In his Sunday Angelus address Pope Francis himself spoke about the document, saying that "this encyclical is addressed to all."
He invited the world to participate in its June 18 publication "with a renewed attention to environmental degradation, but also to recovery" of one's own territory.
He prayed that everyone "may receive its message and grow in responsibility toward the common home God has entrusted to us."
In a recent editorial, the Rome-based, Jesuit-published magazine La Civilta Cattolica reflected on the encyclical's importance and on the challenges facing the Pope in the area of scientific consensus, including climate change.
Debates about environmental responsibilities have consequences for the well-being of humanity, La Civilta Cattolica said. They are not simply campaigns to save a rare animal or plant, though these can be important. Rather, the debate is about how to ensure that "hundreds of millions of people have clean water to drink and clean air to breathe."
"This is a serious moral responsibility which we can no longer remove ourselves from. Failure to respond would be a sin of omission," the editorial said.
On the topic of climate change, La Civilta Cattolica said it is "not contested" that the planet is warming. It cited the "very stark" November 2014 Synthesis Report of the U.N. Intergovernmental Panel on Climate Change.
"Just like most of us, Pope Francis faces the challenge, in preparing his encyclical, of properly appreciating the scientific consensus about climate change, its causes and consequences, and the needed remedies," the magazine continued.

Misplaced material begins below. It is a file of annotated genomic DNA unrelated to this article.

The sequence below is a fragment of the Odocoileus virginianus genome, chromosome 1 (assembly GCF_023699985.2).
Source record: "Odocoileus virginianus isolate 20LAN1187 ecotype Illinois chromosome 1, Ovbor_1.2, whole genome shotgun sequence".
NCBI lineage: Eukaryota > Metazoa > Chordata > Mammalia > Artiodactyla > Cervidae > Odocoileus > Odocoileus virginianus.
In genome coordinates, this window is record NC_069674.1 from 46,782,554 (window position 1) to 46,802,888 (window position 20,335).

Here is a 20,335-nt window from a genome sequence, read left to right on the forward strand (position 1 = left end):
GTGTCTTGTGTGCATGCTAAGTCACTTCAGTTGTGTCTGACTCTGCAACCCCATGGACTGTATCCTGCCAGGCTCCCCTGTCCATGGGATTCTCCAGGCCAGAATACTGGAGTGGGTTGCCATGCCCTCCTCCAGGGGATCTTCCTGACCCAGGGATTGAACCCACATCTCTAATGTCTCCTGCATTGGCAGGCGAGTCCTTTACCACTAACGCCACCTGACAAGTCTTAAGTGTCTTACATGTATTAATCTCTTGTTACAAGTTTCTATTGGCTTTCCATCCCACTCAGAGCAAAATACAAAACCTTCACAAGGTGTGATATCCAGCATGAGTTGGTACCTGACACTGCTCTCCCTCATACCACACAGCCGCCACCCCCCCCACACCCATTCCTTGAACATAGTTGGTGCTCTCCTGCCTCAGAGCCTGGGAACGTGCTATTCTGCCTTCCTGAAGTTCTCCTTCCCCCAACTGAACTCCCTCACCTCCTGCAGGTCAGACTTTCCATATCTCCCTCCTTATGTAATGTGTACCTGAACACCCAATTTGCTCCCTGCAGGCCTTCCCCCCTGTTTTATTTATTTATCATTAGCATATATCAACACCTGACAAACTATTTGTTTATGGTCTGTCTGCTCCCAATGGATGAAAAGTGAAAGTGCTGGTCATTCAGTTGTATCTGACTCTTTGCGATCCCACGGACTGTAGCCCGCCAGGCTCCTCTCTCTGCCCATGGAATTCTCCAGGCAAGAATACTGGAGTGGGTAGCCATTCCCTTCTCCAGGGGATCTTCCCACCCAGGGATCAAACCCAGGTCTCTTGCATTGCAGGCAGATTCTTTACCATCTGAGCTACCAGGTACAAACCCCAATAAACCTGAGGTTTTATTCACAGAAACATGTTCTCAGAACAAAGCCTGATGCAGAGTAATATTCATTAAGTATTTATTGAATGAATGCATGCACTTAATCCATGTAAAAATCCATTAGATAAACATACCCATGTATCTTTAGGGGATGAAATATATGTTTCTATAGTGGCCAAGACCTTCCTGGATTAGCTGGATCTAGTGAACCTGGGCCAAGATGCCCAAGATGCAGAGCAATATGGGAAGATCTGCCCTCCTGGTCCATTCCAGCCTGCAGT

At the same time, it said that even when those in environmental debates do not agree on some research findings, there are problems that are "obvious and need the attention of the faithful." These include water pollution, "monocultures" that harm the ground and people's livelihoods, and the extinction of plant and animal species.
The editorial countered the vision of "a moment of doom" in which human greed, stupidity, carelessness and pride have caused irreversible damage leading to self-destruction.
Rather, it suggested that this moment is an opportunity.
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"For the first time, in a mature way, we have to exercise a common responsibility for the earth, our common home," La Civilta Cattolica said.
With all global eyes turned toward Francis to set a moral tone on the topic of the environment, "the world's leading religious leader will draw upon his faith, upon the teaching of the Church, and upon the best information and advice available, demonstrating how each of us can manage, gather and sift the information, to judge, to decide and, finally, to act," the editorial said.
"His goal is not to speculate nor to support this or that theory, but to invite people of goodwill to consider thoroughly their responsibility for future generations, and to act accordingly."